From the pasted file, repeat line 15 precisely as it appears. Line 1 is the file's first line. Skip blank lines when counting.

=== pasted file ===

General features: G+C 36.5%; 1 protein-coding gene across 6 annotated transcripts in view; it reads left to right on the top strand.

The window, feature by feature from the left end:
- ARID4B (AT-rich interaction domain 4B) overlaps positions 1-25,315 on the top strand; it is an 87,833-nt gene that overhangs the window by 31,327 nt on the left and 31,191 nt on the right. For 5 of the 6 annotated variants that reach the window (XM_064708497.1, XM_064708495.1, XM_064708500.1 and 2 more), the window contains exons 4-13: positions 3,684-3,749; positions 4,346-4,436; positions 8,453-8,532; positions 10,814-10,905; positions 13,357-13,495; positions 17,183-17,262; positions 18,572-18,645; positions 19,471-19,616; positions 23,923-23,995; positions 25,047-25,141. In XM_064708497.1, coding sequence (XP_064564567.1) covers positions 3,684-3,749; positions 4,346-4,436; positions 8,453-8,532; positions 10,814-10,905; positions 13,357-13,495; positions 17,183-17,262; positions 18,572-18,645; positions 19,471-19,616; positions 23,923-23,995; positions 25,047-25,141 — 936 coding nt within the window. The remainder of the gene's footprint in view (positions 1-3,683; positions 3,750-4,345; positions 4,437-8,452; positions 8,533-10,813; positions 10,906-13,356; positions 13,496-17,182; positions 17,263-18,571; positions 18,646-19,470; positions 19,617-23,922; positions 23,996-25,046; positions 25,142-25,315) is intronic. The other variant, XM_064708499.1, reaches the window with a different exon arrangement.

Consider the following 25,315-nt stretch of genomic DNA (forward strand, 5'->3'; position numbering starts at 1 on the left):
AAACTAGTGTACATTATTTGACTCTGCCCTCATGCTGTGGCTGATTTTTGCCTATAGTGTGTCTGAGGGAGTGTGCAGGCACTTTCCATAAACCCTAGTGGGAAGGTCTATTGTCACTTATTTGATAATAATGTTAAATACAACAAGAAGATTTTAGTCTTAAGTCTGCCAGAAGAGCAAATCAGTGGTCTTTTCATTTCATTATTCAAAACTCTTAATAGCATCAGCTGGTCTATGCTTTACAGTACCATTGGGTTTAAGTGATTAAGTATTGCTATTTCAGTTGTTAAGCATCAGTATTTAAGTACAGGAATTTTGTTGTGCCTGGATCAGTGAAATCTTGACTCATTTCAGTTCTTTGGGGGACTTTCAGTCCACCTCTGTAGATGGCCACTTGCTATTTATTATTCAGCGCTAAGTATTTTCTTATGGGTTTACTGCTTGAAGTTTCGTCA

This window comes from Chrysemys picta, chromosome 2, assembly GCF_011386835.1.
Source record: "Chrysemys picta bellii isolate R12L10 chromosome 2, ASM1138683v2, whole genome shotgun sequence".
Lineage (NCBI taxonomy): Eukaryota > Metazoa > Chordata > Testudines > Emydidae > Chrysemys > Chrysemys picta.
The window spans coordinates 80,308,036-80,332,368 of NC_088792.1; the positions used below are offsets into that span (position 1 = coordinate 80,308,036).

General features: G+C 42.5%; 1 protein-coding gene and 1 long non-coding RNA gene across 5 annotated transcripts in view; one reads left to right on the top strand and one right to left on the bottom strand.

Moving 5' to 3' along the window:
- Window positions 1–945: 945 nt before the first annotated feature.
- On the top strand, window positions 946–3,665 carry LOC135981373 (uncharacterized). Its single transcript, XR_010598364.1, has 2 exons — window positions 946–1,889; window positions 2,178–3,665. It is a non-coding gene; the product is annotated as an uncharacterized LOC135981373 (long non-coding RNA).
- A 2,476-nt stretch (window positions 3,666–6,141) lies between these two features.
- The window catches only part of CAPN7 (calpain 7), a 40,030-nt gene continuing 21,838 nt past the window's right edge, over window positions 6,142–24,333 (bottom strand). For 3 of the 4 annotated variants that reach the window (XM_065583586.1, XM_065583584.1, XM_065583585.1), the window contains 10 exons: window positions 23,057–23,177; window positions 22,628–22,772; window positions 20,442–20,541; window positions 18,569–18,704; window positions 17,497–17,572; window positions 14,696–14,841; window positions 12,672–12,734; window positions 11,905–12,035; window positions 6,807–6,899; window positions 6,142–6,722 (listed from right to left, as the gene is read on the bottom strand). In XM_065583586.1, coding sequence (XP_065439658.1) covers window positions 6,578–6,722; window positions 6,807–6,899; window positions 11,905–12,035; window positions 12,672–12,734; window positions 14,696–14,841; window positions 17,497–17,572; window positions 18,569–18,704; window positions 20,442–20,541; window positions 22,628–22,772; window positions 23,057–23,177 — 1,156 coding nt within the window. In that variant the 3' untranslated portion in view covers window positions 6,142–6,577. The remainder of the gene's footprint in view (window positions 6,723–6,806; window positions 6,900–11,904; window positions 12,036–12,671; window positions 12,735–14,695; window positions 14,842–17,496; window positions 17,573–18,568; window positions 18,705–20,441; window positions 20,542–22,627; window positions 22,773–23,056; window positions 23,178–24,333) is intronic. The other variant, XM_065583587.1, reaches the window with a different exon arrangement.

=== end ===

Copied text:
- The window catches only part of CAPN7 (calpain 7), a 40,030-nt gene continuing 21,838 nt past the window's right edge, over window positions 6,142–24,333 (bottom strand). For 3 of the 4 annotated variants that reach the window (XM_065583586.1, XM_065583584.1, XM_065583585.1), the window contains 10 exons: window positions 23,057–23,177; window positions 22,628–22,772; window positions 20,442–20,541; window positions 18,569–18,704; window positions 17,497–17,572; window positions 14,696–14,841; window positions 12,672–12,734; window positions 11,905–12,035; window positions 6,807–6,899; window positions 6,142–6,722 (listed from right to left, as the gene is read on the bottom strand). In XM_065583586.1, coding sequence (XP_065439658.1) covers window positions 6,578–6,722; window positions 6,807–6,899; window positions 11,905–12,035; window positions 12,672–12,734; window positions 14,696–14,841; window positions 17,497–17,572; window positions 18,569–18,704; window positions 20,442–20,541; window positions 22,628–22,772; window positions 23,057–23,177 — 1,156 coding nt within the window. In that variant the 3' untranslated portion in view covers window positions 6,142–6,577. The remainder of the gene's footprint in view (window positions 6,723–6,806; window positions 6,900–11,904; window positions 12,036–12,671; window positions 12,735–14,695; window positions 14,842–17,496; window positions 17,573–18,568; window positions 18,705–20,441; window positions 20,542–22,627; window positions 22,773–23,056; window positions 23,178–24,333) is intronic. The other variant, XM_065583587.1, reaches the window with a different exon arrangement.